While most of my posts are devoted to the outdoors and nature stuff, especially about the Swift legend and mines, I do have other interests. In fact, like most of you I find about everything on the unusual and different side of Kentucky fascinating. During my travels around the state whether doing research on the Swift book or other upcoming projects I often encounter some really neat places and people. In fact, I really devoted this blog to sharing and creating interest in some off the path, mostly overlooked places. Most of us like to do this I suspect, I'm just a bit more mouthy about it I suppose. This entry is a diversion. All those of you arriving at this page from my web site or some other location, please browse through the archives listed on the right side of this page. There is a lot of information about the Swift story, geology, history and my book is available for purchase from that site. There are also some good links I encourage you to check out.
Many commercials, music videos and other film related activities have used Joe Ley Antiques as a perfect site to enhance their productions. One reason is the large collection of strange and unusual items such as original carved wooden horses used in carnival rides.
There is a large collection of vintage toys of every kind and if you can think of it in all probability Joe Ley will have it right there on Market Street. Not every item is for sale though and are just on display for the pure enjoyment.The building itself is quite the marvel with several floors you can spend hours browsing through. If you like antiques and have never included Joe Ley antiques among your visits, do yourself a favor and go see this place.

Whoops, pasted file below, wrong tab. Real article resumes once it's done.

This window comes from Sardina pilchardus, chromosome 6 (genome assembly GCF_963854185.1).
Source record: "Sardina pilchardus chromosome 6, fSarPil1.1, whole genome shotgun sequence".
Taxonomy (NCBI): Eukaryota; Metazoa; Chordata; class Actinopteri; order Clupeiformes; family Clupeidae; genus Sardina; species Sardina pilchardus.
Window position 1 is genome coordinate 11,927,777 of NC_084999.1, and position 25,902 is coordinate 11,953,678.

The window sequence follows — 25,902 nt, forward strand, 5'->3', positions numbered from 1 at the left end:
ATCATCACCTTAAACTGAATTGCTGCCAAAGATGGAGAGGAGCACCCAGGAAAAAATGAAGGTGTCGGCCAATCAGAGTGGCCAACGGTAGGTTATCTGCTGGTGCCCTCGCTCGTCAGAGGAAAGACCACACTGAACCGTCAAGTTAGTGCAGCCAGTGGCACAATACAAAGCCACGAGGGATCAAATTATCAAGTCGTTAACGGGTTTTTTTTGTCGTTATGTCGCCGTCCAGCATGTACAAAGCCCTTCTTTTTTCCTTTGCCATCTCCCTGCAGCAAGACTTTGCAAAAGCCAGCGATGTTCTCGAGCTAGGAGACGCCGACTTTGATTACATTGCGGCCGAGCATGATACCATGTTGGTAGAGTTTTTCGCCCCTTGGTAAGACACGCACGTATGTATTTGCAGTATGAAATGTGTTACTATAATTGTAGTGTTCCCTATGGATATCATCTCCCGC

Across the street from Joe Ley is a candy maker that has been in business in Louisville since 1921. Muth’s Candies has been continuously producing some the finest chocolates and candies found anywhere. They produce at their store a variety of chocolate creams, malt balls, and just about every nut combination with chocolate you can think of. Perhaps one the most famous confectioneries are the Modjeska, which according to history was developed by Anton Busath in honor of Helena Modjeska, a famous Polish actress of the time. Later Anton’s son, Edgar ran the candy company but when the store burned in 1947, Edgar asked his good friend, Rudy Muth to use his candy kitchen to make candy. When the Busath store never reopened, Edgar gave the Modjeska candy recipe to his good friend Rudy. You can still enjoy this light southern cream caramel covered marshmallow at Muth’s Candies, located on East Market Street in Louisville.